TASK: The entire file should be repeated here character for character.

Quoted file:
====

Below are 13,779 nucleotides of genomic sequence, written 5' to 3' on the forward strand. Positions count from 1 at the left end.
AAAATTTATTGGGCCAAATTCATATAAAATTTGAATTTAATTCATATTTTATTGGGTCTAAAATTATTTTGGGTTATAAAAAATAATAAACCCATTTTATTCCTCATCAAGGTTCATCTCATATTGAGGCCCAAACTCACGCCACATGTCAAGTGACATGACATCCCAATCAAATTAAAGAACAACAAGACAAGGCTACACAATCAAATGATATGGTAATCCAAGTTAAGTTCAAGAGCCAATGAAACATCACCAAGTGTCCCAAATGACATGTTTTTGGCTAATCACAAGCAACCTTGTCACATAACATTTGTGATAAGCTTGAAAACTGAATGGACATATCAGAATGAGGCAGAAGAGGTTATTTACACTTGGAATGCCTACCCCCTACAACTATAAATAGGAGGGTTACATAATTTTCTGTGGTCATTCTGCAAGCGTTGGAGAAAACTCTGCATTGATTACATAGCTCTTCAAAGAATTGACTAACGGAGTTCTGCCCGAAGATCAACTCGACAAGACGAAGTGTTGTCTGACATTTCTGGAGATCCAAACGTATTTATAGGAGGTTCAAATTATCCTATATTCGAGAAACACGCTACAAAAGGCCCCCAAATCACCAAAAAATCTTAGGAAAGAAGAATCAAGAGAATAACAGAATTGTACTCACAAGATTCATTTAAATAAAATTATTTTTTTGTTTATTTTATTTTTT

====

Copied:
Below are 13,779 nucleotides of genomic sequence, written 5' to 3' on the forward strand. Positions count from 1 at the left end.
AAAATTTATTGGGCCAAATTCATATAAAATTTGAATTTAATTCATATTTTATTGGGTCTAAAATTATTTTGGGTTATAAAAAATAATAAACCCATTTTATTCCTCATCAAGGTTCATCTCATATTGAGGCCCAAACTCACGCCACATGTCAAGTGACATGACATCCCAATCAAATTAAAGAACAACAAGACAAGGCTACACAATCAAATGATATGGTAATCCAAGTTAAGTTCAAGAGCCAATGAAACATCACCAAGTGTCCCAAATGACATGTTTTTGGCTAATCACAAGCAACCTTGTCACATAACATTTGTGATAAGCTTGAAAACTGAATGGACATATCAGAATGAGGCAGAAGAGGTTATTTACACTTGGAATGCCTACCCCCTACAACTATAAATAGGAGGGTTACATAATTTTCTGTGGTCATTCTGCAAGCGTTGGAGAAAACTCTGCATTGATTACATAGCTCTTCAAAGAATTGACTAACGGAGTTCTGCCCGAAGATCAACTCGACAAGACGAAGTGTTGTCTGACATTTCTGGAGATCCAAACGTATTTATAGGAGGTTCAAATTATCCTATATTCGAGAAACACGCTACAAAAGGCCCCCAAATCACCAAAAAATCTTAGGAAAGAAGAATCAAGAGAATAACAGAATTGTACTCACAAGATTCATTTAAATAAAATTATTTTTTTGTTTATTTTATTTTTT